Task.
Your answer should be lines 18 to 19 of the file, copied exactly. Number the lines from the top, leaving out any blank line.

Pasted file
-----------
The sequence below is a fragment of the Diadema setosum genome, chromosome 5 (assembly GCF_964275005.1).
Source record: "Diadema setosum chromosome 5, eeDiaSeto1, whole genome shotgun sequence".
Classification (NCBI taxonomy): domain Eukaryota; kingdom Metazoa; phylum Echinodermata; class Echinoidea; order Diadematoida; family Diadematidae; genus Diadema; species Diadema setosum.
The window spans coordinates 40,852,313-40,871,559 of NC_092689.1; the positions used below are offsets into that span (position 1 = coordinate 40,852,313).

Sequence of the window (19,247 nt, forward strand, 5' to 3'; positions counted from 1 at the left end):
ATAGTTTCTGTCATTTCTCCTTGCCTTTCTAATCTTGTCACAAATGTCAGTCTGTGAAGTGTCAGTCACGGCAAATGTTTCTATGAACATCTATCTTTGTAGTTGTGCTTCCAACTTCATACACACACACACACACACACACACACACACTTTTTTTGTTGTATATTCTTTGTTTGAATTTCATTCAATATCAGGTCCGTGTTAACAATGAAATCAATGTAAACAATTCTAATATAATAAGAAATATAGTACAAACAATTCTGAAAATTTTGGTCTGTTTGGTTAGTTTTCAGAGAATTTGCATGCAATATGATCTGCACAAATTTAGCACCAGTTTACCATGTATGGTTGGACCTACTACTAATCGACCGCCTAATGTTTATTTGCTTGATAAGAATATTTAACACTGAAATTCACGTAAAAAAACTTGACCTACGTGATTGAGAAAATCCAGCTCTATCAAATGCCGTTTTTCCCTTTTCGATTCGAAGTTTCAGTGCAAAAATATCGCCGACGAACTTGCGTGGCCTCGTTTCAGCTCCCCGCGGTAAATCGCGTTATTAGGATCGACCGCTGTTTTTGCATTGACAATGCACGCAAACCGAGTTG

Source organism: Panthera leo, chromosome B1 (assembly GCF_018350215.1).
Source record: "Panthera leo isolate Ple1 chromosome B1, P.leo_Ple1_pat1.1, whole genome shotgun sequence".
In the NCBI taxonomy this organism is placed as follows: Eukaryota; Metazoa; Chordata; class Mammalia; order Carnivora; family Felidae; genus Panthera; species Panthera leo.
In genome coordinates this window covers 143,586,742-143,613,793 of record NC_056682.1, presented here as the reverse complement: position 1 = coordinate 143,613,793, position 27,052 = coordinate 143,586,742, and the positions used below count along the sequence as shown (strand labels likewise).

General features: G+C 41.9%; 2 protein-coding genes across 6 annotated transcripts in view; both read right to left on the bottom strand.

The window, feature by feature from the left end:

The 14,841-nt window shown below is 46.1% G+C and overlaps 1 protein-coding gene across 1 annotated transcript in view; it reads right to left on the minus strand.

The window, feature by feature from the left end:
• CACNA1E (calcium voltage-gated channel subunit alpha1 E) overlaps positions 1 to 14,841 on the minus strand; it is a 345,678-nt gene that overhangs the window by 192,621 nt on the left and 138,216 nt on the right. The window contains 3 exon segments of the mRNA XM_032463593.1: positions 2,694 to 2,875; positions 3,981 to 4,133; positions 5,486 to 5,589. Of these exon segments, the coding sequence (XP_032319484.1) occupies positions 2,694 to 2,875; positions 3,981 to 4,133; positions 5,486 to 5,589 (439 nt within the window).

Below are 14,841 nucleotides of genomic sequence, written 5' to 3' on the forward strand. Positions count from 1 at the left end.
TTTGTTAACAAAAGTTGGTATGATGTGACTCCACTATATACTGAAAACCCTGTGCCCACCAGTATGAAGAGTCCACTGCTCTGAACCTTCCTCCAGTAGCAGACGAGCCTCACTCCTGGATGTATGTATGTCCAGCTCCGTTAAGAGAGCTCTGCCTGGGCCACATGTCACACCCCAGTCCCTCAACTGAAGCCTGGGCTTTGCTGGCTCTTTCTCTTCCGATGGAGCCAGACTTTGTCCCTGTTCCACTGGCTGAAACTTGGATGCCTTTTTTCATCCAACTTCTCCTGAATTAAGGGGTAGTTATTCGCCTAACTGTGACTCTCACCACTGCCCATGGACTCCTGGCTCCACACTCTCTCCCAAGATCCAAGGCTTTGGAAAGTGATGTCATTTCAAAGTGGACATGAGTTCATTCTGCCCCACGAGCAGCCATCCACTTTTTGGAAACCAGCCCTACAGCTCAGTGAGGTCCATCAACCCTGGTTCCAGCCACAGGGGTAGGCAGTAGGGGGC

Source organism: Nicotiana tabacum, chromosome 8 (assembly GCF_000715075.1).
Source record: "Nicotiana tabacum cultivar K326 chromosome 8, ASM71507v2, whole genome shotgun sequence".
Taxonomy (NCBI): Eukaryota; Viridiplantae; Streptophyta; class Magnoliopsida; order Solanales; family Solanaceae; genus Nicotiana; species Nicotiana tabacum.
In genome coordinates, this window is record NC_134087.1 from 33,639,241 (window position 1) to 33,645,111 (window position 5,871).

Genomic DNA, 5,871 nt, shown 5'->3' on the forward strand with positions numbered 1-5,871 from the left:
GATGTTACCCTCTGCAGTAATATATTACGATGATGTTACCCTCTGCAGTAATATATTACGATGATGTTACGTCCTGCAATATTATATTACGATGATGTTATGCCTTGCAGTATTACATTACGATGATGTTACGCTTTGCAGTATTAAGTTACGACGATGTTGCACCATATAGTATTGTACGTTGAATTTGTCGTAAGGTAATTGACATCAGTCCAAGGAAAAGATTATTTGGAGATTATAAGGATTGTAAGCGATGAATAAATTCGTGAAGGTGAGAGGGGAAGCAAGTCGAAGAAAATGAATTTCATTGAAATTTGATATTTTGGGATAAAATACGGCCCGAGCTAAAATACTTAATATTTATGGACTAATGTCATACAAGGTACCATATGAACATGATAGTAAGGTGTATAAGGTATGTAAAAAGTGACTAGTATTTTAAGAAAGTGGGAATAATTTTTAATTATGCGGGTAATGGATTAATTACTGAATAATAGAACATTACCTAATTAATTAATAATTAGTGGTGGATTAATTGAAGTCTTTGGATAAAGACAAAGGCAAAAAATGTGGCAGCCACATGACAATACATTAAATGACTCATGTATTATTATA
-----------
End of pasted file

Source organism: Nicotiana tabacum, chromosome 8 (assembly GCF_000715075.1).
Source record: "Nicotiana tabacum cultivar K326 chromosome 8, ASM71507v2, whole genome shotgun sequence".